The United Arab Emirates on Saturday announced a major overhaul of its Islamic personal laws, many of which are regarded as ‘extreme’ and ‘uncivilised’.
Some of the legal reforms include allowing unmarried couples to cohabit, loosening alcohol restrictions and criminalising “honour killings”.
State-run WAM news agency announced this on Saturday.
State-linked newspaper, The National reports that in the UAE, liquor and beer is widely available in bars and clubs in the UAE’s luxuriant coastal cities but individuals previously needed a government-issued license to purchase, transport or have alcohol in their homes.
With the development, penalties for alcohol consumption, sales and possession for those above 21 years have been scrapped; thereby allowing Muslims who have been barred from obtaining licences to drink alcoholic beverages freely.
Associated Press also reports that the country has also permitted “cohabitation of unmarried couples”, often categorised as fornication, which had been a crime in the UAE.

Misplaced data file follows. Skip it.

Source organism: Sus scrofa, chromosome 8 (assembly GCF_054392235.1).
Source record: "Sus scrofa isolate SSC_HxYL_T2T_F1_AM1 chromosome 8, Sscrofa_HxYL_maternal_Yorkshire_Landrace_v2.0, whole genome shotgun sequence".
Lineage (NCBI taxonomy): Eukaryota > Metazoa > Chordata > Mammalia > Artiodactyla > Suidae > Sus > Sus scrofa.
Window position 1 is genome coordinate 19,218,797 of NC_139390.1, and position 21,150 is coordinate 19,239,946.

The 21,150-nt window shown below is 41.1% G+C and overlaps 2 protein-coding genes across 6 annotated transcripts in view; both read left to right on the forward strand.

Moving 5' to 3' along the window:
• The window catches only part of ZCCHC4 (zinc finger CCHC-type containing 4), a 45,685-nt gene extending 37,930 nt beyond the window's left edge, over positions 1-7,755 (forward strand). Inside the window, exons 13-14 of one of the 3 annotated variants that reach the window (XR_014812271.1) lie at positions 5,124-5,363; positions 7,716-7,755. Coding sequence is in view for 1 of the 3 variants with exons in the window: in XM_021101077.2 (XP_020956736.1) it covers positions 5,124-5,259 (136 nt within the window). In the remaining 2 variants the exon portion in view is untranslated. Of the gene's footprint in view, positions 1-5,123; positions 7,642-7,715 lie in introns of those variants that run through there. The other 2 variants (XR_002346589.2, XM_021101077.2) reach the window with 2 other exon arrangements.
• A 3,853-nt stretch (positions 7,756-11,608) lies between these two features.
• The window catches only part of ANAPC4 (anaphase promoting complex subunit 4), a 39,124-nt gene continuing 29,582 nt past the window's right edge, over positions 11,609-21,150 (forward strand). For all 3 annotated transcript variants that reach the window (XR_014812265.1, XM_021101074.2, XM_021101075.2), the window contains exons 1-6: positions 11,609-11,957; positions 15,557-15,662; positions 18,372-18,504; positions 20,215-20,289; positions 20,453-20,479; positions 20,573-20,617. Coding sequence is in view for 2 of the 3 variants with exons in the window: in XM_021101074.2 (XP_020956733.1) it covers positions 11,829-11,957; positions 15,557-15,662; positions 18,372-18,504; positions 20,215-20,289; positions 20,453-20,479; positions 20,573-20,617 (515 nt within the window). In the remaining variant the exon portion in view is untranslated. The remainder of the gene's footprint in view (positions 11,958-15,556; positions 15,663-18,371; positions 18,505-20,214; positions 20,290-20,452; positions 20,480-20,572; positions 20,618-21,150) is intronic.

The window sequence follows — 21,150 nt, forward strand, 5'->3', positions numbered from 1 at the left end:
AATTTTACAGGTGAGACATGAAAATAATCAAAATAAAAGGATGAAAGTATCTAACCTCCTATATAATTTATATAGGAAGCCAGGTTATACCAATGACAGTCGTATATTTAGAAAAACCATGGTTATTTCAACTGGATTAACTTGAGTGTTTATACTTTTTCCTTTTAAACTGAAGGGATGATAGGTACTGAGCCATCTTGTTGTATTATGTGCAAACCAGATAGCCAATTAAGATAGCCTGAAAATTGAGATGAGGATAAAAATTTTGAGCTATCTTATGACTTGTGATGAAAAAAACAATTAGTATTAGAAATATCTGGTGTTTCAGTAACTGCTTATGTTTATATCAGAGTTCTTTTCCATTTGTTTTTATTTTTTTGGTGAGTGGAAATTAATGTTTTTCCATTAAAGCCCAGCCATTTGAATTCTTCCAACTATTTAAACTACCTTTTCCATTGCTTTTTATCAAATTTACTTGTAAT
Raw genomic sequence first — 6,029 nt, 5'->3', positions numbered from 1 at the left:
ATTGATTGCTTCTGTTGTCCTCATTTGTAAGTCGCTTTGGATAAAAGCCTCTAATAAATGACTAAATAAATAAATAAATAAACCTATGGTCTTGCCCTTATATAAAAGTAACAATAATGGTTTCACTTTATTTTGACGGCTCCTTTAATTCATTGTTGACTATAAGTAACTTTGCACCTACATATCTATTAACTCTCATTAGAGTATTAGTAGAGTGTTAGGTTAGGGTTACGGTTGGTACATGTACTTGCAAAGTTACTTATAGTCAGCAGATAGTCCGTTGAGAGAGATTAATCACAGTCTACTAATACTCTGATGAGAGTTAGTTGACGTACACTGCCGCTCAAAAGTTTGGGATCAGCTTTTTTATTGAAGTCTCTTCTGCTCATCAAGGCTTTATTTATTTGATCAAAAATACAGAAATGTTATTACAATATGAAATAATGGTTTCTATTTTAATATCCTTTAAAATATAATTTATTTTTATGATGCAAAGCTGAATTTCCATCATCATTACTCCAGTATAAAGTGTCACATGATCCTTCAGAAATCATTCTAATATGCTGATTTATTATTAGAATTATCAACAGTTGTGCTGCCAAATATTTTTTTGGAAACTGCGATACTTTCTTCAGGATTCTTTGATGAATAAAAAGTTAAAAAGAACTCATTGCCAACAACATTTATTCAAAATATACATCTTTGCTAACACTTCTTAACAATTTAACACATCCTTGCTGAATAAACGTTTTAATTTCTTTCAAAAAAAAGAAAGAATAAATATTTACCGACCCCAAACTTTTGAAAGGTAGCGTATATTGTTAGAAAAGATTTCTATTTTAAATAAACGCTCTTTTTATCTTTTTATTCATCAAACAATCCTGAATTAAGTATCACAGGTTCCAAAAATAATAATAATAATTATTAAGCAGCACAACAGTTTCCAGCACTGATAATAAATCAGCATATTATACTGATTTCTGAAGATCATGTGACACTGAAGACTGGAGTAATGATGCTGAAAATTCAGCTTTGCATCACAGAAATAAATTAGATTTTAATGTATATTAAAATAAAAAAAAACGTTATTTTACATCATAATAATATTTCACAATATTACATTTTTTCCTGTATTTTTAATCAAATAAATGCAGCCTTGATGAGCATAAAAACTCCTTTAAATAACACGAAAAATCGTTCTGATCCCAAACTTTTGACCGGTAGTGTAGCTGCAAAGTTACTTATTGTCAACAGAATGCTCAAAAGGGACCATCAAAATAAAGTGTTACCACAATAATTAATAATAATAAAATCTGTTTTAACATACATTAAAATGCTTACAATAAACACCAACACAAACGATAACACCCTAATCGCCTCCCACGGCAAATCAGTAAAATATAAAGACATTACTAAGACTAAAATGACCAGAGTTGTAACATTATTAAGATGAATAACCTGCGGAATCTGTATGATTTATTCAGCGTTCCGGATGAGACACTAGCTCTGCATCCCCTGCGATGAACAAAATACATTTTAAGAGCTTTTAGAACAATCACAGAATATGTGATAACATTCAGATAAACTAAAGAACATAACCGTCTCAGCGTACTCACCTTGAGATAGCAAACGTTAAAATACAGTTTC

Attempted suicide, forbidden in Islamic law, would also be decriminalized, The National reports.
In a move to better “protect women’s rights”, which for years has been ignored, the government has said it has also decided to get rid of laws defending “honour crimes”.
This is a widely criticized tribal custom in which a male relative may evade prosecution for assaulting a woman seen as dishonouring a family. The punishment for a crime committed to eradicate a woman’s “shame,” for promiscuity or disobeying religious and cultural structures, will now be the same for any other kind of assault.
However, the announcement said nothing of other behaviour deemed insulting to local customs that has landed foreigners in jail in the past, such as acts of homosexuality, cross-dressing and public displays of affection.
Nevertheless, the broadening of personal freedoms reflects the changing profile of the country that is seeking to be seen as a Westernized destination for tourists, fortune-seekers and businesses.
This is despite its Islamic legal code that has in time past triggered court cases against foreigners and outrage in their home countries.
The move follows a historic U.S.-brokered deal to normalize relations between UAE and Israel, after years of being at loggerheads. This is expected to bring an influx of Israeli tourists and investment.
It also comes as skyscraper-studded Dubai gets ready to host the World Expo. The event, expected to bring a high rate of commercial activity and about 25 million visitors to the country, was initially scheduled for October but was pushed back a year due to coronavirus pandemic.